Outcome of World War II – World History

Sansar LochanHistory of the World1 Comment

In this article we are mentioning few points regarding the outcome or consequences of World War II. As we all know the main theater of conflict was in Europe, hence this war had the greatest impact on this continent. However, the nuclear bombing of Hiroshima and Nagasaki caused big devastation in Asia also. The economic and political repercussions were global. In fact, the world underwent a sea-change after 1945. Here we would look into in brief the impact of World War Second on the demography, economy, international relations etc.

War Losses

Europe suffered greater proportionate losses from World War II than any other continent. From England to Russia, and from Norway to Greece, almost every country had experienced the bombing of cities, the devastation of fields and factories, the death and displacement of thousands upon thousands of people. Money had woefully depreciated, and, while prices went up, the standard of living went down.

Slow Recovery

Repairing the ravages of war, and meeting its staggering cost, was a slow and painful process. It was necessary to levy very heavy taxes, and in Britain and other countries to continue a strict rationing of food. Though western Europe had abundant natural resources, it took time, under democratic procedure, to re-develop them and to restore normal production.

Fewer Great Powers

Before the war, five European countries – Great Britain, France, Germany, Italy and Russia – had ranked, along with the United States and Japan, as great powers. After the war, Germany and Italy (and Japan) were prostrate and occupied by foreign armies. Great Britain and France were greatly weakened, the former by economic distress and latter by political strife. Only Russia remained powerful in Europe and its only potential rival outside Europe was the United States.

Communism Vs. Democracy

Though the war destroyed the fascist dictatorships of Germany and Italy, it added to the prestige of the communist dictatorship of Russia. It enabled Russia to spread its sway all over east-central Europe and far into Asia. Democracy remained the rule in western Europe, where it was upheld alike by democratic Socialists and by democratic Catholics and other Christians. France established a “Fourth” Republic. Italy dethroned its king, proclaimed itself a republic, and adopted a democratic constitution. Free democratic monarchies were restored in Norway, Denmark, the Netherlands and Belgium.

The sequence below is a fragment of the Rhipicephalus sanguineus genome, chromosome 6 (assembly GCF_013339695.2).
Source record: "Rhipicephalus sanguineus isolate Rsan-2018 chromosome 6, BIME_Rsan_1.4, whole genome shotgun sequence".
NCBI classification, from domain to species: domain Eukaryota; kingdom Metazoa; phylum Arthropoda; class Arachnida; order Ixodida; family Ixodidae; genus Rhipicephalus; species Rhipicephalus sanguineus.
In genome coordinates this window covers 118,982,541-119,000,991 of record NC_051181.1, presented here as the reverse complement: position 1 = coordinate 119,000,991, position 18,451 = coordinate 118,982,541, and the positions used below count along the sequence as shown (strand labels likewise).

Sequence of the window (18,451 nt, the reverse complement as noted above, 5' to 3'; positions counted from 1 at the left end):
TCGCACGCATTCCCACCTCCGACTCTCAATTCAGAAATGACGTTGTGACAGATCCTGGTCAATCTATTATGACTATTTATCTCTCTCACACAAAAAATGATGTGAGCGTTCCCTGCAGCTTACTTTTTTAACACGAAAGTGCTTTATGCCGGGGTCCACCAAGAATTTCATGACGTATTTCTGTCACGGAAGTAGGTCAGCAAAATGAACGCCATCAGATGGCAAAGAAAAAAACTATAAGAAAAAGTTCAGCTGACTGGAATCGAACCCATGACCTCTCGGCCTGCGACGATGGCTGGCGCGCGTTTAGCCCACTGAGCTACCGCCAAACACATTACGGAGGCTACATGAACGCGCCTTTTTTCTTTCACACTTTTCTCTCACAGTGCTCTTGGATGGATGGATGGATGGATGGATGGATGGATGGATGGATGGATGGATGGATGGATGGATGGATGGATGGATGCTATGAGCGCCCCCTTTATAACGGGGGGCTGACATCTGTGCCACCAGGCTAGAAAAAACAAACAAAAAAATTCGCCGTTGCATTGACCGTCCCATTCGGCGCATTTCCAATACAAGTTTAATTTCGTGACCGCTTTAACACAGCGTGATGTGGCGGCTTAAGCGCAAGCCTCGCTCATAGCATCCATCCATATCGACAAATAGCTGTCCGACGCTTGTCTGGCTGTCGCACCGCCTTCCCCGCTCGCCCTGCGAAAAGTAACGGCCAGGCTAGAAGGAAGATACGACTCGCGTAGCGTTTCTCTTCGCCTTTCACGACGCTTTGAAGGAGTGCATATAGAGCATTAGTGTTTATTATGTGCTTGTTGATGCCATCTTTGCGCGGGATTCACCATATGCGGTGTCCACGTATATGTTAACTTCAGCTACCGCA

Disarmament

As soon as the World War II was over, the democratic nations which had engaged in it disbanded rapidly the bulk of their armed forces. This they did in response to popular demands at home, partly in order to save money for domestic purposes and partly in expectation of general peace and disarmament. Thus France and Britain (and the United States), as well as lesser powers in western Europe, ceased to maintain any considerable army outside of a minimum required for garrison or police duty. Communist Russia alone made no drastic cut in its armed forces.

Decline of Western Imperialism

World War II served to quicken national feeling among subject peoples throughout Near East and Far East, and to arouse them against European rule. The Japanese wartime slogan of “Asia for Asians” was influential, and so too were evidences of the weakness of such colonial powers as Britain, France and the Netherlands. Influential likewise were the criticisms of western imperialism emanating from both communist Russia and democratic America.

Emergence of the United Nations

Immediately after World War II, there was high hope that permanent peace might be secured and maintained. Such hope was voiced by all the nations, including both Russia and the United States, which had been united in the war against Germany, and it was shared  by newly freed or liberated nations. In April 1945, shortly before the end of the war, representatives of fifty nations met at San Francisco to devise a peace plan which they hoped would be superior to that of League of Nations adopted at Paris in 1919. The San Francisco plan was embodied in a Charter of the United Nations.

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